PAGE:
E.D. Kain claims Ratzinger is being unfaily singled out for crticism not because three offices he saw sheilded at least three (one, two, three) pedophiles from justice, but because he is ugly. I wish I were kidding.
Why a man who is so extraordinarily similar in faith and politics to his predecessor – the much beloved John Paul II – is a question that has been bothering me for some time, and I think I’ve stumbled on the answer. I think it is entirely an aesthetic obsession which motivates Benedicts fiercest critics. Let’s face it, unlike the charismatic John Paul II, Benedict has a somewhat sinister look about him. He has aged in such a way as to make him look less the cuddly grandpa and more the evil villain; he bears an uncanny resemblance to Emperor Palpatine.
mean no disrespect to the Holy Father in pointing this out. It isn’t exactly something he has control over, nor is it any way to judge a man’s character. But it is easy for us to subconsciously find ways to despise something we find to be ugly or flawed, and I really do think that this entirely incidental feature influences the way people think about the Pope in ways which they’re not even fully aware of. If you doubt me, just look at the pictures critics use in their posts or articles – always the least flattering they can find. And how many people have it in their heads that – unlike John Paul II – Benedict is some arch-conservative? Is there any reason for this belief beyond a dislike of the man’s face?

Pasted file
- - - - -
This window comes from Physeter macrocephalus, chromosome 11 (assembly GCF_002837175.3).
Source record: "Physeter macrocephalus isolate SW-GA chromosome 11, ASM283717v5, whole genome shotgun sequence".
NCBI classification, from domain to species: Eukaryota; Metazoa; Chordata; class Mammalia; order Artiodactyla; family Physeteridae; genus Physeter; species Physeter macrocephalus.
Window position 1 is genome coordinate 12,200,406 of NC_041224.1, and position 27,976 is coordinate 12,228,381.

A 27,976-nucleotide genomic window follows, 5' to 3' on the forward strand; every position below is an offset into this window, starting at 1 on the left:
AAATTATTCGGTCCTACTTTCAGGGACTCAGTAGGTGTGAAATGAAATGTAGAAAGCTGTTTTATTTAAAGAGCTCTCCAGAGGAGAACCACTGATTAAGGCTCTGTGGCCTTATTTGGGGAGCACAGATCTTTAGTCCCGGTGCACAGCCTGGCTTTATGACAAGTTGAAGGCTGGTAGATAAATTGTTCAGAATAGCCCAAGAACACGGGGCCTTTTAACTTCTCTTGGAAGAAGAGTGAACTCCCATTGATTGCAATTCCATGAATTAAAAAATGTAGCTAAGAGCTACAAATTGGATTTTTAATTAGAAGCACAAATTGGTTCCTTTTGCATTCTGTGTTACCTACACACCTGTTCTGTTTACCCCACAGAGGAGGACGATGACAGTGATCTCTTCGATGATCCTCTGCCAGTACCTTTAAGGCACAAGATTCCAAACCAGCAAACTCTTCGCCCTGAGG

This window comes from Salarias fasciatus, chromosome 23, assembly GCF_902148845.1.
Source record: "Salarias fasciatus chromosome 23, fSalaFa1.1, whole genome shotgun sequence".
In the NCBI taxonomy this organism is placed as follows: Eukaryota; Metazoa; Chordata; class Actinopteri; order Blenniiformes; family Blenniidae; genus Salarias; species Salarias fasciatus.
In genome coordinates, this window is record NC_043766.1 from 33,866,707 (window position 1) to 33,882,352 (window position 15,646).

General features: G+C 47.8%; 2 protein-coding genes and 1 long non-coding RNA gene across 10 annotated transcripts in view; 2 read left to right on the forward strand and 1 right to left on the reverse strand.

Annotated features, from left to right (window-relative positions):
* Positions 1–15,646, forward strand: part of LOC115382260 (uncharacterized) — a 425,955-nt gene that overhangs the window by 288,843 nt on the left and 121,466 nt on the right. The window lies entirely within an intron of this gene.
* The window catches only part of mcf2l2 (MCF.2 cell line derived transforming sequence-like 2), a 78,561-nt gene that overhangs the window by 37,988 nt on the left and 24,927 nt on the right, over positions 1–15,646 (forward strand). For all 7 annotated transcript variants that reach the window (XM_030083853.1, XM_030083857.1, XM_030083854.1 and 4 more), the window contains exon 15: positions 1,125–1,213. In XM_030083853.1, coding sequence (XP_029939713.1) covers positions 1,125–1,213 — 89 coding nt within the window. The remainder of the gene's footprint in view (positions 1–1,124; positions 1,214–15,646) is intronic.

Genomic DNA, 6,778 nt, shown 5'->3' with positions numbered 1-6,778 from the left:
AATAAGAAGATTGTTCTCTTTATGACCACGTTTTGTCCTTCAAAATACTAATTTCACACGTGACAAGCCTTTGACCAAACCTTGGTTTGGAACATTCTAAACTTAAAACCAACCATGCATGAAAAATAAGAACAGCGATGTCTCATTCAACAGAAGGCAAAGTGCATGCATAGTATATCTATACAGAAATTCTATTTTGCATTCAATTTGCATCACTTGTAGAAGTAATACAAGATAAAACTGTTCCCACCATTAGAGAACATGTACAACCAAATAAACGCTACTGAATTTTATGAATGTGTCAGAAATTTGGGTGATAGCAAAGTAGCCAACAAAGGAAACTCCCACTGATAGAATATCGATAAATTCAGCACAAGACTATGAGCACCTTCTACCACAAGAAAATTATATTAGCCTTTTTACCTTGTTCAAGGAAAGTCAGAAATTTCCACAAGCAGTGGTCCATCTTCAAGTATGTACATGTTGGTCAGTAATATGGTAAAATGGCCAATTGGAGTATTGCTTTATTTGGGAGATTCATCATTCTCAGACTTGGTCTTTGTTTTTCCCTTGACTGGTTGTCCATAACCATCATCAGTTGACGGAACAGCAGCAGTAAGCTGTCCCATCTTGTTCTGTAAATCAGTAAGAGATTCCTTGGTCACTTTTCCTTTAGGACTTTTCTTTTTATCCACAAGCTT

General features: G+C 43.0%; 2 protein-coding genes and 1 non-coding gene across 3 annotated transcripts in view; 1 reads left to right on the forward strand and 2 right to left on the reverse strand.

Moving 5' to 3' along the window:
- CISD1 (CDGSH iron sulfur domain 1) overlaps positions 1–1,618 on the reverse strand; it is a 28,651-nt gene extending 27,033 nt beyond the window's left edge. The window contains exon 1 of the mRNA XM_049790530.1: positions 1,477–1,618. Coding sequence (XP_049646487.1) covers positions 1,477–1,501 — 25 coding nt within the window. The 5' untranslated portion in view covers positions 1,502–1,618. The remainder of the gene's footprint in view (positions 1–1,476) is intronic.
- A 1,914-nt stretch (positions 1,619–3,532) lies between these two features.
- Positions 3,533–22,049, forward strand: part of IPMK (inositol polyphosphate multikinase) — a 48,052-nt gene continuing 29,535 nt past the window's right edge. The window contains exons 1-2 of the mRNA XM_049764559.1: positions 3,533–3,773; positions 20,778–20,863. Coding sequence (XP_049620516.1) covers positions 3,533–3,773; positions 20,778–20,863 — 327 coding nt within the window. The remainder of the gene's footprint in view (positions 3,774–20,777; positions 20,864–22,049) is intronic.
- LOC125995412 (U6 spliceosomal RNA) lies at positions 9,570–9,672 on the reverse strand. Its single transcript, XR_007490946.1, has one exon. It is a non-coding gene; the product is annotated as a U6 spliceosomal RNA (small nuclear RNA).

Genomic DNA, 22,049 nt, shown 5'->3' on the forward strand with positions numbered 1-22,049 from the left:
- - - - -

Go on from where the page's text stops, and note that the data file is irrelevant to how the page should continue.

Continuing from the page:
There’s reason for belief in Ratzinger’s “arch-conservatism” in his record. He re-approved the recitation of of the Latin mass that includes a prayer for the conversion of the Jews to Catholicism, barred even celibate gay men from joining the priesthood, and his opposition to contraception is so fervent he spread falsehoods about condoms exasperating the AIDS crisis in Africa. Then, of course, he invited Anglican clergy who disapproved of LGBT-inclusion and women’s ordination to join the Catholic Church, even suspending celibacy requirements to do so.